The Role of Exercise in the Prevention and Treatment of Gestational Diabetes Mellitus

  title={The Role of Exercise in the Prevention and Treatment of Gestational Diabetes Mellitus},
  author={Michelle F. Mottola},
  journal={Current Sports Medicine Reports},
  • M. Mottola
  • Published 9 November 2007
  • Medicine
  • Current Sports Medicine Reports
Gestational diabetes mellitus (GDM) is a form of diabetes first diagnosed during pregnancy, usually between 24 and 28 weeks. Currently, management for women with GDM consists of medical nutrition therapy with adjunctive exercise for at least 30 minutes/day. Patients who fail to maintain glycemic goals through diet and exercise therapy are given insulin injections. Several epidemiological studies have suggested a robust link between physical activity and reduced risk of GDM; however, researchers… 
Emerging Science: Interventions in Women at Risk of GDM During Pregnancy
Interventions which rely on lifestyle modifications to prevent GDM or mitigate the effects of GDM during pregnancy, both of which are established risk factors in the prevention and treatment of type 2 diabetes, are summarized.
GDM: Postpartum management to reduce long-term risks
The roles of medical nutrition therapy, physical activity, and pharmacotherapy in preventing type 2 diabetes in women with a GDM history are reviewed.
Factors that influence physical activity for pregnant and postpartum women and implications for primary care.
It was found that non-GDM women are given minimal advice about exercise during pregnancy, and a checklist has been developed for health professionals, in partnership with women, to direct attention to the factors that enable and hinder participation in physical activity during and after pregnancy.
[Costs of health. Costs-effectiveness in case of lifestyle changes].
A great couple of studies approved cost-effectiveness of interventions directed to the change of life style factors, and price of gain in Quality/Disability-Adjusted Life Years expressed as Incremental Cost Effectiveness/Utility Ratio is known, estimated or modelled, and offers a good value of money.


Evaluation of light exercise in the treatment of gestational diabetes.
Physical training has both acute and long-term effects on insulin sensitivity, insulin secretion, and glucose metabolism in both nondiabetic and diabetic subjects, and the benefit of training has also been shown in patients with GD.
Therapeutic exercise for insulin-requiring gestational diabetics: effects on the fetus — results of a randomized prospective longitudinal study
Regular physical activity seems to be a safe therapeutic option for the fetus of GDM mothers, in absence of ominous FHR changes or significant changes in uterine activity following the exercise sessions or increased diabetes-related peri- and neonatal morbidity.
Exercise: The Alternative Therapeutic Intervention for Gestational Diabetes
  • R. Artal
  • Medicine
    Clinical obstetrics and gynecology
  • 2003
It is ACOG’s position that pregnant patients with GDM should continue to exercise in pregnancy, and that in the absence of either medical or obstetric complications, 30 minutes or more of moderate exercise a day is recommended.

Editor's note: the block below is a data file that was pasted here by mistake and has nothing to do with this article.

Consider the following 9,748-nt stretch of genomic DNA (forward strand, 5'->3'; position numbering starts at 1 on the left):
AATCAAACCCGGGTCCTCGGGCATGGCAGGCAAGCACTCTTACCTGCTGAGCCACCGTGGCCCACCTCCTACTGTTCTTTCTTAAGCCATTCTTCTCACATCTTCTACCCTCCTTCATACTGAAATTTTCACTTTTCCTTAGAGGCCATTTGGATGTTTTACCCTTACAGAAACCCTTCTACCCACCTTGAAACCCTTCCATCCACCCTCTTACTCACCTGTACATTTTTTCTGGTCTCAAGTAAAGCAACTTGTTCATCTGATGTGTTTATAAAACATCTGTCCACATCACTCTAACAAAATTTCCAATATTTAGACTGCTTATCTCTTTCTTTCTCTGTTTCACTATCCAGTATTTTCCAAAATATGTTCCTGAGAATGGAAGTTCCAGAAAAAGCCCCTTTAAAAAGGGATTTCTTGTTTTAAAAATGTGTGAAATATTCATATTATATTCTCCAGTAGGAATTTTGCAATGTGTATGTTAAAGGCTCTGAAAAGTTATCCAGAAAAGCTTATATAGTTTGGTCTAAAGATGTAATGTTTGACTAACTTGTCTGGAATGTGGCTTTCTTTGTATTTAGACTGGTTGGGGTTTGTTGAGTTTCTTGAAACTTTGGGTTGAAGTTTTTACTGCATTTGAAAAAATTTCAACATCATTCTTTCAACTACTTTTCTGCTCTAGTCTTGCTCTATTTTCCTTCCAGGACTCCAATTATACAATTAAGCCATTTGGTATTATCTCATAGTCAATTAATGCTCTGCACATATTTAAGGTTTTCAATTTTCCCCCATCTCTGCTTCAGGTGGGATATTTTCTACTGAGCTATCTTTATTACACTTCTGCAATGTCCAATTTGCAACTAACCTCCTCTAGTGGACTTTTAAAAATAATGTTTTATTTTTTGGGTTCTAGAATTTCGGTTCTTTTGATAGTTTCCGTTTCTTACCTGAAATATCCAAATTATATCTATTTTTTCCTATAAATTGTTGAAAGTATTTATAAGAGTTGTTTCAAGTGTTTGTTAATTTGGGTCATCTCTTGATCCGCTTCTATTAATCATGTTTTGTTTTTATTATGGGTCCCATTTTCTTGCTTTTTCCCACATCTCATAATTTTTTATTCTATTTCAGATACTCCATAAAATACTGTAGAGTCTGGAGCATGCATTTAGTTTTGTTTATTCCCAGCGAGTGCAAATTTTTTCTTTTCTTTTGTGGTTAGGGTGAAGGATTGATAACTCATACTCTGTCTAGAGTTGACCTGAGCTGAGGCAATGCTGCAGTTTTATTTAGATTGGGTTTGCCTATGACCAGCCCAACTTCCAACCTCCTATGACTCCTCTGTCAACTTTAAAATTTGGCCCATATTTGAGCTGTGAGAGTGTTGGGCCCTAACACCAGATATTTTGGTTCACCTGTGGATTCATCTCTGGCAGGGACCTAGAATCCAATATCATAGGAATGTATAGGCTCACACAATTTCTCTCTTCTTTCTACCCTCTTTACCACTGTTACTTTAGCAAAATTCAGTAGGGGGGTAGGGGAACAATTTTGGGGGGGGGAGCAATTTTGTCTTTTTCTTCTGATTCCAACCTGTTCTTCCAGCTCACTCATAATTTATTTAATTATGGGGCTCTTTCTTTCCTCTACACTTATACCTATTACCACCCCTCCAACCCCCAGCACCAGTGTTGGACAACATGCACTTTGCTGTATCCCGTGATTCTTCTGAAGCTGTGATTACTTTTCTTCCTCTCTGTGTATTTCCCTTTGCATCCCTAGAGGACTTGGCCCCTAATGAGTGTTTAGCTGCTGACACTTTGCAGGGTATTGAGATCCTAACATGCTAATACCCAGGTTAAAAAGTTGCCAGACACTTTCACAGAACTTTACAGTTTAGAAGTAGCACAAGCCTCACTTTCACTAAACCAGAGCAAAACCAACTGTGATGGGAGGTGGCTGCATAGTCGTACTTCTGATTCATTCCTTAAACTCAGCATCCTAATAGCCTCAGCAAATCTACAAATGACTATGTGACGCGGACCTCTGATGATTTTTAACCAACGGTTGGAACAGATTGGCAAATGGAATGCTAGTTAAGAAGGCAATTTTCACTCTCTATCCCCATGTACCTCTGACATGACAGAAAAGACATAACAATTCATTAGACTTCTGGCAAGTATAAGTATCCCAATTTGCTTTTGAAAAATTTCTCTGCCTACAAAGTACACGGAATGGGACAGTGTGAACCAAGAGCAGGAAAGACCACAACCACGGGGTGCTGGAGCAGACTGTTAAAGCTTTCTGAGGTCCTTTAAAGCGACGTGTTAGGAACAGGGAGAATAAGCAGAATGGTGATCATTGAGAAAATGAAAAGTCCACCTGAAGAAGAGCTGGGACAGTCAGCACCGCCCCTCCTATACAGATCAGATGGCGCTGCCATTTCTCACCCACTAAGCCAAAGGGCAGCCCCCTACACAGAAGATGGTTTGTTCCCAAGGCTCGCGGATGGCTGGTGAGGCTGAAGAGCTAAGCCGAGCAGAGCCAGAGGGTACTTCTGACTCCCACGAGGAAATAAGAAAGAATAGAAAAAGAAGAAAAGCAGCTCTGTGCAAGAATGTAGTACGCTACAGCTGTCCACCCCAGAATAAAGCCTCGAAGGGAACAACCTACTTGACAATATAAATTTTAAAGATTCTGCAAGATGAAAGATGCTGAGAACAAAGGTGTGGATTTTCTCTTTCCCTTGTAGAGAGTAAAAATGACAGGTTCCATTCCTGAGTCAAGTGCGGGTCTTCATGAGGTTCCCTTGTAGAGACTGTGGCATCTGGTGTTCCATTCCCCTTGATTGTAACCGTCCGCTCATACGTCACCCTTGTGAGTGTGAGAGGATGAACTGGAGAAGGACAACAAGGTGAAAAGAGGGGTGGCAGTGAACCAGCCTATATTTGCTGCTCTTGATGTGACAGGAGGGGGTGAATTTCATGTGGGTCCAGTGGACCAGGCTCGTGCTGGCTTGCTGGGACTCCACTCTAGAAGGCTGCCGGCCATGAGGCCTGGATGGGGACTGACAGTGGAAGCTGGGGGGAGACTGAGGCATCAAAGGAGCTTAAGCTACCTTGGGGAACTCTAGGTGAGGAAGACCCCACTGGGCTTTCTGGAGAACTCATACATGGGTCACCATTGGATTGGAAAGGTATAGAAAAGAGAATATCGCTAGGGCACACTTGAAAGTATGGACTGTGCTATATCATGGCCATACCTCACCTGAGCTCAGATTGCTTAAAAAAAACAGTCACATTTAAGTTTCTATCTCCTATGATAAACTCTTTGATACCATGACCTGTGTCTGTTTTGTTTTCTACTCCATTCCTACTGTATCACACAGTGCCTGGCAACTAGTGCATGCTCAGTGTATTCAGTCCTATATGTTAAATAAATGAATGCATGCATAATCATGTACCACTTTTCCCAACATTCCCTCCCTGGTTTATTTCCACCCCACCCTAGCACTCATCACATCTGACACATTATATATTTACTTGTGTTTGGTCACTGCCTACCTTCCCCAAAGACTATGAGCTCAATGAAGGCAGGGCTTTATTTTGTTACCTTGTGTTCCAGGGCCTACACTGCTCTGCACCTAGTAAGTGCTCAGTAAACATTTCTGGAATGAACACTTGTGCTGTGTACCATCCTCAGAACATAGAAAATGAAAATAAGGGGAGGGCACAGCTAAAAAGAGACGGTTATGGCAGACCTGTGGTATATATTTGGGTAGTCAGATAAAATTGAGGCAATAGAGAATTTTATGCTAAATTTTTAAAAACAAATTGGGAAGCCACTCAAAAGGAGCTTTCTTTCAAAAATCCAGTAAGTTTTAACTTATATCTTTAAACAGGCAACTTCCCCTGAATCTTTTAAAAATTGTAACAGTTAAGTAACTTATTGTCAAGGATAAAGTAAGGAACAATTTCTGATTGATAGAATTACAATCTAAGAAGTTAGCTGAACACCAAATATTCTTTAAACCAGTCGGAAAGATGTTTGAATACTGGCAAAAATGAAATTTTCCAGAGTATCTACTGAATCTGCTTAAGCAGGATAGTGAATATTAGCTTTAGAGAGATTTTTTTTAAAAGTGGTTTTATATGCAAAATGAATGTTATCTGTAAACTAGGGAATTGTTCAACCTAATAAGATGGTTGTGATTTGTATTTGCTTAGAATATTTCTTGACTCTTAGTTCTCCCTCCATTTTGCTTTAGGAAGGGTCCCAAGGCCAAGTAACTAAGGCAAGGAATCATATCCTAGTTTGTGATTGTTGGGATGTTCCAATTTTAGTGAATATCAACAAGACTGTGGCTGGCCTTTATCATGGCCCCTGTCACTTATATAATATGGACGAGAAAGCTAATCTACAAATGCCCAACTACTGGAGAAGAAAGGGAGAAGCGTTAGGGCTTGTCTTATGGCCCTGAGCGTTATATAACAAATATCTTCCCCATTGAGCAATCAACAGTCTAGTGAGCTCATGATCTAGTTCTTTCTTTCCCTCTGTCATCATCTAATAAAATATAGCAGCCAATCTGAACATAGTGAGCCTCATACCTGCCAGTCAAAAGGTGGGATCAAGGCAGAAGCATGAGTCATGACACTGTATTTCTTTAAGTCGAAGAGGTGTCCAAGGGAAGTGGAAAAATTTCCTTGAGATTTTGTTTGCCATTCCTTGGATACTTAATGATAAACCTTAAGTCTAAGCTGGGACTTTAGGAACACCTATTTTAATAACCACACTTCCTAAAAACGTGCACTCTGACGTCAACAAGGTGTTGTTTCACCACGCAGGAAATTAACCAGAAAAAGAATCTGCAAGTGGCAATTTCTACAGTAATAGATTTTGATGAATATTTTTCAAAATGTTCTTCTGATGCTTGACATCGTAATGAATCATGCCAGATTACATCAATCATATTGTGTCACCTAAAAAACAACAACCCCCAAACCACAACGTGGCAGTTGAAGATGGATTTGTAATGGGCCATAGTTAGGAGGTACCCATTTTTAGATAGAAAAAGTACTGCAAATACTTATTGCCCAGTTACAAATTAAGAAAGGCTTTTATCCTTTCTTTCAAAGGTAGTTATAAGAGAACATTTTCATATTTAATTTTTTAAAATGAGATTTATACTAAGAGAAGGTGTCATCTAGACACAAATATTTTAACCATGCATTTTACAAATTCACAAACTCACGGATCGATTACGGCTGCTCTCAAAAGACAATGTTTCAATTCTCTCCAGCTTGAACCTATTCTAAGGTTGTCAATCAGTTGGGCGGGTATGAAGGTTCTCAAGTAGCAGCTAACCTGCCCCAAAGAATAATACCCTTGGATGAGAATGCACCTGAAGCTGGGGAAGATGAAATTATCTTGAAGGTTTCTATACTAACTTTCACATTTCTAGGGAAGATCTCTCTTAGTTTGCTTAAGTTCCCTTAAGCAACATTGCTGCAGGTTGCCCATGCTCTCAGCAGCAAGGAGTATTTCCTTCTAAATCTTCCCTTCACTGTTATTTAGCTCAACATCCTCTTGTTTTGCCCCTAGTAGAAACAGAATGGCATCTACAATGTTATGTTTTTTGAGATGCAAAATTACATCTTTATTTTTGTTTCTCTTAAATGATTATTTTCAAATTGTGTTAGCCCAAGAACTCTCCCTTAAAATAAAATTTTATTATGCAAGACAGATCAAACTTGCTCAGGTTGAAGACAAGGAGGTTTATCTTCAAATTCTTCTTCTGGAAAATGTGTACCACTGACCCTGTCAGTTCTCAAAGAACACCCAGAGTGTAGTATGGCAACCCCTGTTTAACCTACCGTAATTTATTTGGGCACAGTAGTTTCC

Resistance exercise decreases the need for insulin in overweight women with gestational diabetes mellitus.
Resistance exercise training may help to avoid insulin therapy for overweight women with gestational diabetes mellitus.
Intensive Nutrition Therapy for Gestational Diabetes: Rationale and current issues
In view of the paucity of evidence supporting the efficacy of intensive nutrition therapy, the physiological and metabolic adaptations of pregnancy provide the current rationale forintensive nutrition therapy for GDM.
A case-control study of maternal recreational physical activity and risk of gestational diabetes mellitus.
Recreational physical activity performed before and/or during pregnancy is associated with a reduced risk of GDM, and women who engaged in physical activity during both time periods experienced the greatest reduction in risk.
Acute effect of exercise on blood glucose and insulin levels in women with gestational diabetes.
The blood glucose level was significantly lower for each exercise condition compared to rest, and for moderate compared to low-intensity exercise (5.2 vs. 4.3 vs 3.9 mmol/l) at the end of exercise.
Risk and prevention of type 2 diabetes in women with gestational diabetes.
Women with a history of gestational diabetes mellitus (GDM) are at increased risk of future diabetes, predominantly type 2 diabetes, as are their children, as well as their children's children.
A lifestyle intervention of weight-gain restriction: diet and exercise in obese women with gestational diabetes mellitus.
It is concluded that caloric restriction and exercise result in limited weight gain in obese subjects with GDM, less macrosomic neonates, and no adverse pregnancy outcomes.
Exercise fails to improve postprandial glycemic excursion in women with gestational diabetes.
Results from this study indicate a single bout of exercise did not blunt the glycemic response observed following a mixed nutrient meal and exercise has been proposed as a treatment to reduce glycemia in gestational diabetes.